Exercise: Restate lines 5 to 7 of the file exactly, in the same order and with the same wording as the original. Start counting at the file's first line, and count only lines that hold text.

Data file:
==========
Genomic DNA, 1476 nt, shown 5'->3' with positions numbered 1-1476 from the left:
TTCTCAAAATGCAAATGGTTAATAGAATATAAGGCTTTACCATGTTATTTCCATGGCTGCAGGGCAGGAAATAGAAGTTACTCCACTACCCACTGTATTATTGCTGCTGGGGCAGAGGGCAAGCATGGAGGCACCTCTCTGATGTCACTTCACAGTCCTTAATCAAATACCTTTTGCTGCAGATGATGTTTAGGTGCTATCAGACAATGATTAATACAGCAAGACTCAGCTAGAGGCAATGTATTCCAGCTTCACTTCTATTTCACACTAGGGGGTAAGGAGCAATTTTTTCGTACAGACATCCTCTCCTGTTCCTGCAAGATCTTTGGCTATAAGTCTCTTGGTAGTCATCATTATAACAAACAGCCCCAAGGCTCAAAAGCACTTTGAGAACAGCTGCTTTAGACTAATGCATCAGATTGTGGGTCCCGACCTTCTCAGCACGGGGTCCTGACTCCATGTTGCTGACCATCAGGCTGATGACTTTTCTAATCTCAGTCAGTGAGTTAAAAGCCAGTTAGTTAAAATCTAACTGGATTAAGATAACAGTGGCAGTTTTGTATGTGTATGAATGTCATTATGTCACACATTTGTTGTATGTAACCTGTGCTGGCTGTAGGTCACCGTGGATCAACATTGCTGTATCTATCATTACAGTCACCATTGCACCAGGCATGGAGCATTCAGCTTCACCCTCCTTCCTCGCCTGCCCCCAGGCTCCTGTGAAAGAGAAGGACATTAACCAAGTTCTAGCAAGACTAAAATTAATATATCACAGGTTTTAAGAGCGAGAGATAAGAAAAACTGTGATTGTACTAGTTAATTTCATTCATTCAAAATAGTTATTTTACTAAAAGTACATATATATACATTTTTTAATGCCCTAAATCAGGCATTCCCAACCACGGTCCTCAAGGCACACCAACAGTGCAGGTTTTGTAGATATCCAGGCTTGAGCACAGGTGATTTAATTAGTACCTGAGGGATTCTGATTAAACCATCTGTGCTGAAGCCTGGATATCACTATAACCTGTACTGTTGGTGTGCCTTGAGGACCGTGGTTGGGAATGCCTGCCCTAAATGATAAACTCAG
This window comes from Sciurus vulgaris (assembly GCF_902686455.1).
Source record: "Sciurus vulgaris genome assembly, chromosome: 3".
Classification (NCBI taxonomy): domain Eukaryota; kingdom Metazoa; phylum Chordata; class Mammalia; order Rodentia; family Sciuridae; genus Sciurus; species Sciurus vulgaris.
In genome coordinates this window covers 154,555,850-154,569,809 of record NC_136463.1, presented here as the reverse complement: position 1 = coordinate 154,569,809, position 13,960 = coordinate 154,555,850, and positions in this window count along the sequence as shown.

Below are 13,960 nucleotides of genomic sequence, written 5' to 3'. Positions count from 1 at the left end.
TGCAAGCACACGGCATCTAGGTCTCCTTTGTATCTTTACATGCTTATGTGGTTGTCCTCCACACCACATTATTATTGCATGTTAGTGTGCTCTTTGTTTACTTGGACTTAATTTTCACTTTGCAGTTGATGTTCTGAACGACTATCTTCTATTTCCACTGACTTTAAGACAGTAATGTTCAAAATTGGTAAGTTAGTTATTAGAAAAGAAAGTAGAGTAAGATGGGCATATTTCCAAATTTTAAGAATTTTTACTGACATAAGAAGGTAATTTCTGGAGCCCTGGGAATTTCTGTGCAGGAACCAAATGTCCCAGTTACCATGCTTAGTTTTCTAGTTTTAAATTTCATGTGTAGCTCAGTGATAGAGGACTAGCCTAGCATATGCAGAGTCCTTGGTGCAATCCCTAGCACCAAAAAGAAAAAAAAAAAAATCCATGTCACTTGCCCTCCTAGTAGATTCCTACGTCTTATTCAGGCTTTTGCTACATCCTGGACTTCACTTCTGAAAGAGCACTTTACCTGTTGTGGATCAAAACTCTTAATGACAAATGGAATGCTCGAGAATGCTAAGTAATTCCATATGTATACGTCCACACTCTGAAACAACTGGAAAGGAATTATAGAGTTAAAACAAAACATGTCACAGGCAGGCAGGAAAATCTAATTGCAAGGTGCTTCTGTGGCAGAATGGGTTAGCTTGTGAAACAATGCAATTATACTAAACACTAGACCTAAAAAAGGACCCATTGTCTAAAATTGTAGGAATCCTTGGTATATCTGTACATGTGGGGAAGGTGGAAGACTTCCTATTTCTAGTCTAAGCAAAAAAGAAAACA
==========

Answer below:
Classification (NCBI taxonomy): domain Eukaryota; kingdom Metazoa; phylum Chordata; class Mammalia; order Rodentia; family Sciuridae; genus Sciurus; species Sciurus vulgaris.
In genome coordinates this window covers 154,555,850-154,569,809 of record NC_136463.1, presented here as the reverse complement: position 1 = coordinate 154,569,809, position 13,960 = coordinate 154,555,850, and positions in this window count along the sequence as shown.

Below are 13,960 nucleotides of genomic sequence, written 5' to 3'. Positions count from 1 at the left end.